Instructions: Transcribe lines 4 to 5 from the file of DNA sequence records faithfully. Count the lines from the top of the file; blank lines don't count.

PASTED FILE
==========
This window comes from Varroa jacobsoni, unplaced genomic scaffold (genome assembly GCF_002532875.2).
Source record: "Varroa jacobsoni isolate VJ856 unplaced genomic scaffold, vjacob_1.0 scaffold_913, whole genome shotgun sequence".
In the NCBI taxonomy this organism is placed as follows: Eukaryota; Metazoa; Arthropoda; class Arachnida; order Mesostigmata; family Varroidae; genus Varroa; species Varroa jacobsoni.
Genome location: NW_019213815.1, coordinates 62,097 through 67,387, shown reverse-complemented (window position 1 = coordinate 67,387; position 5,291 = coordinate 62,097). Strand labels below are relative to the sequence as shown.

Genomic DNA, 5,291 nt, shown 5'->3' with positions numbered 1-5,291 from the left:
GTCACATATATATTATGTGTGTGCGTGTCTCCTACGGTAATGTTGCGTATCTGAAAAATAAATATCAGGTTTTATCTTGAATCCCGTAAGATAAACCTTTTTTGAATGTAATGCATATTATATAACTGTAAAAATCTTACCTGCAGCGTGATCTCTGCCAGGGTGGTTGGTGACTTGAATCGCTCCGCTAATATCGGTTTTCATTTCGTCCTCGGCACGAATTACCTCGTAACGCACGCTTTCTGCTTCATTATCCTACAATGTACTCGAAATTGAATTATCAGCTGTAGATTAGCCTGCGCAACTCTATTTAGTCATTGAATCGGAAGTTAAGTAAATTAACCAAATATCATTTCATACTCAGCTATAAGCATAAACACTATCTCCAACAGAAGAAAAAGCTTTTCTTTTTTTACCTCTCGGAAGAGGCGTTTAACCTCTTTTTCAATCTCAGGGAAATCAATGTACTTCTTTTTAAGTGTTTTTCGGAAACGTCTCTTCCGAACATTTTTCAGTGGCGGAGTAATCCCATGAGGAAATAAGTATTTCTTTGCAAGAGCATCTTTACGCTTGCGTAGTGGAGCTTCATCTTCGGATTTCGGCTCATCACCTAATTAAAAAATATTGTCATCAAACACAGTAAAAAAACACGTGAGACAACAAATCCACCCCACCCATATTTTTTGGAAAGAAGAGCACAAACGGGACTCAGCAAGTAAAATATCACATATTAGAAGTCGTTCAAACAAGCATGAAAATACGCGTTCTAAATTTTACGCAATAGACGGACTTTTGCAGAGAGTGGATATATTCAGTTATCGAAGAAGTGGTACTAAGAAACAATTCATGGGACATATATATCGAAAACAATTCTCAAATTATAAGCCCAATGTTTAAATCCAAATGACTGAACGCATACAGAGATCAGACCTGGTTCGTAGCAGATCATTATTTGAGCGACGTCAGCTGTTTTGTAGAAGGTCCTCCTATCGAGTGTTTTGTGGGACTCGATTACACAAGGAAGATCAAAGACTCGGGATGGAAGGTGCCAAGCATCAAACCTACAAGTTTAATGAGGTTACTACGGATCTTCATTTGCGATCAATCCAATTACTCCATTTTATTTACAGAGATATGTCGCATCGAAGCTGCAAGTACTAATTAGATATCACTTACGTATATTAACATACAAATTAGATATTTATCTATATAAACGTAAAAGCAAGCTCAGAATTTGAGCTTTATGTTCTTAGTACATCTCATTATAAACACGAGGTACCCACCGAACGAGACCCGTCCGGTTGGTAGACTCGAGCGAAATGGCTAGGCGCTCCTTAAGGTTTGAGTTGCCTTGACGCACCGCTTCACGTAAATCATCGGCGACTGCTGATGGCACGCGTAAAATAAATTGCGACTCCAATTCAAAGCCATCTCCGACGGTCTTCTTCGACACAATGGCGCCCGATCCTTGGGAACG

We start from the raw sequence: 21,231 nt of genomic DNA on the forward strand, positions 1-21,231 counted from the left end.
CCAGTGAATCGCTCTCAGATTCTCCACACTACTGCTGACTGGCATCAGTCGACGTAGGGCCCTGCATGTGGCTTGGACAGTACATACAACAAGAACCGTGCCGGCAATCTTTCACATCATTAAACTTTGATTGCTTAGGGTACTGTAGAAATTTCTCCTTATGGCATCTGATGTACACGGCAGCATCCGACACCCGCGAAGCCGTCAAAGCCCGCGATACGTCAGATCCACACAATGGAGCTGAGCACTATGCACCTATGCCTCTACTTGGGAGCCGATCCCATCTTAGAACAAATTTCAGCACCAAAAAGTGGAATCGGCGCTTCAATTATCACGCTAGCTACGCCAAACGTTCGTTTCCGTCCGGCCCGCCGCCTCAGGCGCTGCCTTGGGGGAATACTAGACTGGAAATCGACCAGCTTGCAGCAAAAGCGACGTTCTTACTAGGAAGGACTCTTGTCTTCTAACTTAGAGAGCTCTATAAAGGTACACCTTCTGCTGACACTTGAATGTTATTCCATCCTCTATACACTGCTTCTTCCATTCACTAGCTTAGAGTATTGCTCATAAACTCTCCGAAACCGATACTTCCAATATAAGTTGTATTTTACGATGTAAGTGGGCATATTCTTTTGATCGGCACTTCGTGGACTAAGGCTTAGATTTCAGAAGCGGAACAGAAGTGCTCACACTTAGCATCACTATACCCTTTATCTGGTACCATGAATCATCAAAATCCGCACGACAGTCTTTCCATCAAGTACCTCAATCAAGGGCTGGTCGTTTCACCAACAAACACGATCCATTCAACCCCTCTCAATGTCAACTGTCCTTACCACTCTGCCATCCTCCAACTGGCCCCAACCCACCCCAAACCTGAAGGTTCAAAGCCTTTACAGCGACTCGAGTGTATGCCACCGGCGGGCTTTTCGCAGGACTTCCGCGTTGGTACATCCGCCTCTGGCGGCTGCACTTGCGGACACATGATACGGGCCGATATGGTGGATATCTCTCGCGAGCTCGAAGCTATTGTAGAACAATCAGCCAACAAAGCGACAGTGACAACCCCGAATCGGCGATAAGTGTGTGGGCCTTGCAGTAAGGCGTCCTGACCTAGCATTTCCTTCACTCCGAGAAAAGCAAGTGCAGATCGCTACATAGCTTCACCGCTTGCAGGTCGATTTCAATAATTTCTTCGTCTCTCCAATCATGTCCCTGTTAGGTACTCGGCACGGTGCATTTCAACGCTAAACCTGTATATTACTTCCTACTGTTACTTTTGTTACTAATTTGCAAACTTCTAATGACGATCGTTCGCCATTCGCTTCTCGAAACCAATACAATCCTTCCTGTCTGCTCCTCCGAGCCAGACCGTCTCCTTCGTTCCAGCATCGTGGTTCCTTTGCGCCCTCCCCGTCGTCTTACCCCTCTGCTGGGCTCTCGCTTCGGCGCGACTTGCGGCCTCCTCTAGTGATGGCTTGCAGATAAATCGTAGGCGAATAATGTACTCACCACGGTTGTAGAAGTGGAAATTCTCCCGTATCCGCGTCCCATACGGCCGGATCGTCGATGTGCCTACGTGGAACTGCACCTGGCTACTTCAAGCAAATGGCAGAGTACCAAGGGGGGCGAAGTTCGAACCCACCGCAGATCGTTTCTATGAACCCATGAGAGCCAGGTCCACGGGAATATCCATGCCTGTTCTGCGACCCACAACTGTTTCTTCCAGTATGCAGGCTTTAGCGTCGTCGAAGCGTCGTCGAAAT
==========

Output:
Genome location: NW_019213815.1, coordinates 62,097 through 67,387, shown reverse-complemented (window position 1 = coordinate 67,387; position 5,291 = coordinate 62,097). Strand labels below are relative to the sequence as shown.

Genomic DNA, 5,291 nt, shown 5'->3' with positions numbered 1-5,291 from the left: